News & Announcements Archive

Hospitals present a major roadblock to Medicare for All Act

About 178 million people currently have private coverage that they buy directly or get through a job. If everyone in this group were to have Medicare instead, then the amount hospitals’ recoup for caring for those patients would be lower than what private plans were paying. Faculty Associate Gerard Anderson is quoted.


Calling Safe Consumption Sites by a Different Name Increases Public Support

A study shows that public support rises when opioid “safe consumption sites” are instead called “overdose prevention sites.” They said the findings could encourage more jurisdictions to consider using them to combat the U.S. opioid epidemic. Faculty Associate Susan Sherman, a co-author of the featured study, is quoted.  


Another LGBTQ Murder in Jacksonville Hints at a Disturbing Pattern

There have been 57 murders in Jacksonville this year, five of them trans women or gender non-conforming people — in other words, nearly nine percent of the city’s homicides. The combined incidents have sparked deep fears among queer Floridians as a disturbing pattern begins to arise. Faculty Associate Susan Sherman is quoted. Click here to […]


Study Finds Gaps in Screening of Kids for Developmental Delays

Doctors are supposed to screen young children to see if they’re learning basic skills, but only 17 percent of kids get this critical testing in some places in the United States. Overall, fewer than one-third of U.S. children under 3 years old receive recommended screening for developmental problems according to researchers. Faculty Associate Christina Bethell, […]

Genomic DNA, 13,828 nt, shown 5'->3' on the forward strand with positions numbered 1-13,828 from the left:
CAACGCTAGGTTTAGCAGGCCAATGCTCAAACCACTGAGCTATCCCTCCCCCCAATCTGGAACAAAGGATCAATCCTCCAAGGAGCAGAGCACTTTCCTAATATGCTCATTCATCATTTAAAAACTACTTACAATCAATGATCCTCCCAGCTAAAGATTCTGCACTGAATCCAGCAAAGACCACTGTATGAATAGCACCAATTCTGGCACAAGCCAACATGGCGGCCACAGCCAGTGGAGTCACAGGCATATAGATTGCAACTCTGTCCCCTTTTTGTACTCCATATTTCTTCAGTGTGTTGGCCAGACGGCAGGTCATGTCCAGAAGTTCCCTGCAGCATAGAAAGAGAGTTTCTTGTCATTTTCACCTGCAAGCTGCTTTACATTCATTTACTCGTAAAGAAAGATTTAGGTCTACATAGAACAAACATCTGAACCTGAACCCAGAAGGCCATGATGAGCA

Through the Eyes of a Teenager

After infancy, the brain’s most dramatic growth spurt occurs in adolescence, and that growth means things get a little muddled in a teen mind. Teen brains are also wired to seek reward, act out, and otherwise exhibit immaturity that will change when they become adults. Faculty Associate Sara Johnson is quoted. Click to read


SNAP work requirements could increase deep poverty for some

Deep poverty rates could rise again under new work requirements that Congress is considering for the Supplemental Nutrition Assistance Program, formerly known as food stamps, said Robert A. Moffitt, an economics professor at Johns Hopkins University. Faculty Associate Robert Moffit is quoted. Click to read


Address regulatory burdens, antikickback laws to lower healthcare cost

The skyrocketing cost of healthcare is a result of a system working as intended—to “extract resources from” the people using it, experts say. Because patients have limited ability to navigate the system, they have limited power to negotiate or push for change in the cost of care. Faculty Gerard Anderson is featured.